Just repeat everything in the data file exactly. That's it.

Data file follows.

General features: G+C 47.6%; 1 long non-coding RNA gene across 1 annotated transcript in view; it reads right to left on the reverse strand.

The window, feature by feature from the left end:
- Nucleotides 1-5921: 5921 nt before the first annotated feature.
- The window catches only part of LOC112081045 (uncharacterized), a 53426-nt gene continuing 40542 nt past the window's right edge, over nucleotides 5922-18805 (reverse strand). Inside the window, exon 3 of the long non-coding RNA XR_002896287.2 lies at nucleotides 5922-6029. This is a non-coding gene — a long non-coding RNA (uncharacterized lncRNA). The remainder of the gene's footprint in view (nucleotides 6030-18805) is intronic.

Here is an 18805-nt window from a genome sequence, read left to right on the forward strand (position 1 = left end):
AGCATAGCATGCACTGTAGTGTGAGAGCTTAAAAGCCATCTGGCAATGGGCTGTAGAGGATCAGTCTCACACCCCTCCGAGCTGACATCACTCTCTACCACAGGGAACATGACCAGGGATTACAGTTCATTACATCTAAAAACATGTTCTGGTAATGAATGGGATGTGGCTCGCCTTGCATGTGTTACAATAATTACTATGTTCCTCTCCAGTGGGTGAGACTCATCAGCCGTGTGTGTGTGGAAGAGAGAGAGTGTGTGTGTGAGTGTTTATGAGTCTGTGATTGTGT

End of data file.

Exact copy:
General features: G+C 47.6%; 1 long non-coding RNA gene across 1 annotated transcript in view; it reads right to left on the reverse strand.

The window, feature by feature from the left end:
- Nucleotides 1-5921: 5921 nt before the first annotated feature.
- The window catches only part of LOC112081045 (uncharacterized), a 53426-nt gene continuing 40542 nt past the window's right edge, over nucleotides 5922-18805 (reverse strand). Inside the window, exon 3 of the long non-coding RNA XR_002896287.2 lies at nucleotides 5922-6029. This is a non-coding gene — a long non-coding RNA (uncharacterized lncRNA). The remainder of the gene's footprint in view (nucleotides 6030-18805) is intronic.

Here is an 18805-nt window from a genome sequence, read left to right on the forward strand (position 1 = left end):
AGCATAGCATGCACTGTAGTGTGAGAGCTTAAAAGCCATCTGGCAATGGGCTGTAGAGGATCAGTCTCACACCCCTCCGAGCTGACATCACTCTCTACCACAGGGAACATGACCAGGGATTACAGTTCATTACATCTAAAAACATGTTCTGGTAATGAATGGGATGTGGCTCGCCTTGCATGTGTTACAATAATTACTATGTTCCTCTCCAGTGGGTGAGACTCATCAGCCGTGTGTGTGTGGAAGAGAGAGAGTGTGTGTGTGAGTGTTTATGAGTCTGTGATTGTGT